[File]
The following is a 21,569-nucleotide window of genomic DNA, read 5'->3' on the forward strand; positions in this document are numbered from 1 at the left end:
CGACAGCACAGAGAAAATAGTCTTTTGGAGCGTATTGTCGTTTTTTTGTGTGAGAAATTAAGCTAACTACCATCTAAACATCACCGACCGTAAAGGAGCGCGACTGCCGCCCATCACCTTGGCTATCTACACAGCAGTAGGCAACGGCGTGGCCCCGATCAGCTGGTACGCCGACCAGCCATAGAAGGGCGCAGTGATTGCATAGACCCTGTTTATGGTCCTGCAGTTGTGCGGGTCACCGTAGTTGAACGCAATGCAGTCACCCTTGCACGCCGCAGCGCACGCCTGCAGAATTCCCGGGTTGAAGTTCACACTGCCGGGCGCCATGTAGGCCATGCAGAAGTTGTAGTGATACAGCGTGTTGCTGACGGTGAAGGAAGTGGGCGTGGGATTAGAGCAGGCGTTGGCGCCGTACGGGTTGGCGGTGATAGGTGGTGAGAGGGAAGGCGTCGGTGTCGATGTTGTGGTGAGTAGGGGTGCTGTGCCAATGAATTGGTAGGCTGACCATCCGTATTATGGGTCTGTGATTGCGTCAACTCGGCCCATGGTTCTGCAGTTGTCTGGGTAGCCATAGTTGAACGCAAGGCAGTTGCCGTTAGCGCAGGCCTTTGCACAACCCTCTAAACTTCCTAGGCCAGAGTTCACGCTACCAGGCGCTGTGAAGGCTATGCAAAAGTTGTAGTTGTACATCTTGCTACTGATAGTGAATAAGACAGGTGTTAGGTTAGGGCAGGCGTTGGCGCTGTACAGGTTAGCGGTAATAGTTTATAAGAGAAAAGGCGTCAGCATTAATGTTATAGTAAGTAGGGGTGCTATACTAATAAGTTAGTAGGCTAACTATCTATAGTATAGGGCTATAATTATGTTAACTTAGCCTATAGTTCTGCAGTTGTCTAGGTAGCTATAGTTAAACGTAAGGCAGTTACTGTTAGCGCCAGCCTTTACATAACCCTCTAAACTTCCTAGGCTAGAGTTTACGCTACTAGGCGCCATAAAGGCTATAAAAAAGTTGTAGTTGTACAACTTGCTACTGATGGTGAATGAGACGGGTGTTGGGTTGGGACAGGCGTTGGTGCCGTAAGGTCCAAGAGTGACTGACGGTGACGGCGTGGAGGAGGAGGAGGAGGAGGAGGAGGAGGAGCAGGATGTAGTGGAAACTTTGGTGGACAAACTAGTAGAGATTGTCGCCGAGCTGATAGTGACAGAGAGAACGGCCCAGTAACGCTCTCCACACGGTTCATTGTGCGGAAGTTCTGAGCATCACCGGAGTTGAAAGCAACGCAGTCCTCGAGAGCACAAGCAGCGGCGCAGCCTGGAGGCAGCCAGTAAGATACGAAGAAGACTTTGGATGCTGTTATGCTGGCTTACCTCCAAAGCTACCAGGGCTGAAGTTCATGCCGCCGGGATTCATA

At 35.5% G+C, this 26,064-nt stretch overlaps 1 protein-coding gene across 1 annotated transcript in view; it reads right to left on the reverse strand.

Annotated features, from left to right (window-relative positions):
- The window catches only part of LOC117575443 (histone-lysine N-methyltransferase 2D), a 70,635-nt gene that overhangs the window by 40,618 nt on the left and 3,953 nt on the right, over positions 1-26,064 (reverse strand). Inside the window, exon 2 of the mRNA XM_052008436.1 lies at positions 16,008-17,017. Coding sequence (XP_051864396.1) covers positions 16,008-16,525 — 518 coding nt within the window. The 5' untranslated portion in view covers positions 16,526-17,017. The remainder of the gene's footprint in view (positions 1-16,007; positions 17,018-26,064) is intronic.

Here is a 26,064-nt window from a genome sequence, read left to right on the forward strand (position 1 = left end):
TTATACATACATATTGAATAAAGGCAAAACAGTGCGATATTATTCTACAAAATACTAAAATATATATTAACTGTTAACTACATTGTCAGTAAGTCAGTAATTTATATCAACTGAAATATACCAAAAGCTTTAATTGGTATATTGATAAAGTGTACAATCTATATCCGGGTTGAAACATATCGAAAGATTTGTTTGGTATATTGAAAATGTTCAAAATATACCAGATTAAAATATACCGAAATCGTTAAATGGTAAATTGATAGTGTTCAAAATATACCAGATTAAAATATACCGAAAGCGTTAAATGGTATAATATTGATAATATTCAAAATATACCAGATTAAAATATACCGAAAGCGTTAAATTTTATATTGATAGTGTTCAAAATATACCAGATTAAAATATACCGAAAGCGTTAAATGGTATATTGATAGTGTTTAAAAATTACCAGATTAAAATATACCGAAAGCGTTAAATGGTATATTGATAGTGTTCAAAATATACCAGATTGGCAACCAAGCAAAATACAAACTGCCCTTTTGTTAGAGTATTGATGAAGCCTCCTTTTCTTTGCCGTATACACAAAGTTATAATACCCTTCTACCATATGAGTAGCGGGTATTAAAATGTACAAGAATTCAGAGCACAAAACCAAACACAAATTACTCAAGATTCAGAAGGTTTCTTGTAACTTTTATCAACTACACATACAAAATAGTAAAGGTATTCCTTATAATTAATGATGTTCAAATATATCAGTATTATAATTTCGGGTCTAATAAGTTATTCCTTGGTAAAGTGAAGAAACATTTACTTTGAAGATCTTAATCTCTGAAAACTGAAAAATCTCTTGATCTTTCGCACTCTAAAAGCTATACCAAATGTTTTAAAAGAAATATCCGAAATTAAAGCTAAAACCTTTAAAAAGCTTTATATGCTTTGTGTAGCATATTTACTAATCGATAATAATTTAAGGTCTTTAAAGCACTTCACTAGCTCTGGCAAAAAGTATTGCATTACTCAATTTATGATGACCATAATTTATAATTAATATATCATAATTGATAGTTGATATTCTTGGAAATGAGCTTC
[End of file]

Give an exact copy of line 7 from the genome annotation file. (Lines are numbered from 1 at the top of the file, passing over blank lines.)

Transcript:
TTATACATACATATTGAATAAAGGCAAAACAGTGCGATATTATTCTACAAAATACTAAAATATATATTAACTGTTAACTACATTGTCAGTAAGTCAGTAATTTATATCAACTGAAATATACCAAAAGCTTTAATTGGTATATTGATAAAGTGTACAATCTATATCCGGGTTGAAACATATCGAAAGATTTGTTTGGTATATTGAAAATGTTCAAAATATACCAGATTAAAATATACCGAAATCGTTAAATGGTAAATTGATAGTGTTCAAAATATACCAGATTAAAATATACCGAAAGCGTTAAATGGTATAATATTGATAATATTCAAAATATACCAGATTAAAATATACCGAAAGCGTTAAATTTTATATTGATAGTGTTCAAAATATACCAGATTAAAATATACCGAAAGCGTTAAATGGTATATTGATAGTGTTTAAAAATTACCAGATTAAAATATACCGAAAGCGTTAAATGGTATATTGATAGTGTTCAAAATATACCAGATTGGCAACCAAGCAAAATACAAACTGCCCTTTTGTTAGAGTATTGATGAAGCCTCCTTTTCTTTGCCGTATACACAAAGTTATAATACCCTTCTACCATATGAGTAGCGGGTATTAAAATGTACAAGAATTCAGAGCACAAAACCAAACACAAATTACTCAAGATTCAGAAGGTTTCTTGTAACTTTTATCAACTACACATACAAAATAGTAAAGGTATTCCTTATAATTAATGATGTTCAAATATATCAGTATTATAATTTCGGGTCTAATAAGTTATTCCTTGGTAAAGTGAAGAAACATTTACTTTGAAGATCTTAATCTCTGAAAACTGAAAAATCTCTTGATCTTTCGCACTCTAAAAGCTATACCAAATGTTTTAAAAGAAATATCCGAAATTAAAGCTAAAACCTTTAAAAAGCTTTATATGCTTTGTGTAGCATATTTACTAATCGATAATAATTTAAGGTCTTTAAAGCACTTCACTAGCTCTGGCAAAAAGTATTGCATTACTCAATTTATGATGACCATAATTTATAATTAATATATCATAATTGATAGTTGATATTCTTGGAAATGAGCTTC